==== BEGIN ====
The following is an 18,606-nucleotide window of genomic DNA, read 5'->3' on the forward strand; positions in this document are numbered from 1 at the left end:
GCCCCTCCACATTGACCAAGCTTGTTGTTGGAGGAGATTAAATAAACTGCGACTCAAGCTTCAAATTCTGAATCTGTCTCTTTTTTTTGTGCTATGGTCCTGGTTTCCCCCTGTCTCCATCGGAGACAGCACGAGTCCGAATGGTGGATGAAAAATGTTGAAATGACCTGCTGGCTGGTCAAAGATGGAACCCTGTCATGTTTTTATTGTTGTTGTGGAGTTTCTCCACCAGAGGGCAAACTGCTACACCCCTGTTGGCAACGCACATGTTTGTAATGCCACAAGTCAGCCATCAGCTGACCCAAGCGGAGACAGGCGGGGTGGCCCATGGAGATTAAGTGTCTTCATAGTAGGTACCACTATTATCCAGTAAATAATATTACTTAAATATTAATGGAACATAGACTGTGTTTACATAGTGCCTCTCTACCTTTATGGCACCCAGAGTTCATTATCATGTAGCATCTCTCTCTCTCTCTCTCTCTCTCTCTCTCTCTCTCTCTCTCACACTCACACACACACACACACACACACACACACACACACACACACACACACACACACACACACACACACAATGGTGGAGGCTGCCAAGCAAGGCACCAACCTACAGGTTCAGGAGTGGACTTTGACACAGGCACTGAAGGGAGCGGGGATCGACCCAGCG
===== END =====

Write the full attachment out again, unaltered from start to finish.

The following is an 18,606-nucleotide window of genomic DNA, read 5'->3' on the forward strand; positions in this document are numbered from 1 at the left end:
GCCCCTCCACATTGACCAAGCTTGTTGTTGGAGGAGATTAAATAAACTGCGACTCAAGCTTCAAATTCTGAATCTGTCTCTTTTTTTTGTGCTATGGTCCTGGTTTCCCCCTGTCTCCATCGGAGACAGCACGAGTCCGAATGGTGGATGAAAAATGTTGAAATGACCTGCTGGCTGGTCAAAGATGGAACCCTGTCATGTTTTTATTGTTGTTGTGGAGTTTCTCCACCAGAGGGCAAACTGCTACACCCCTGTTGGCAACGCACATGTTTGTAATGCCACAAGTCAGCCATCAGCTGACCCAAGCGGAGACAGGCGGGGTGGCCCATGGAGATTAAGTGTCTTCATAGTAGGTACCACTATTATCCAGTAAATAATATTACTTAAATATTAATGGAACATAGACTGTGTTTACATAGTGCCTCTCTACCTTTATGGCACCCAGAGTTCATTATCATGTAGCATCTCTCTCTCTCTCTCTCTCTCTCTCTCTCTCTCTCTCTCTCACACTCACACACACACACACACACACACACACACACACACACACACACACACACACACACACACACACACAATGGTGGAGGCTGCCAAGCAAGGCACCAACCTACAGGTTCAGGAGTGGACTTTGACACAGGCACTGAAGGGAGCGGGGATCGACCCAGCG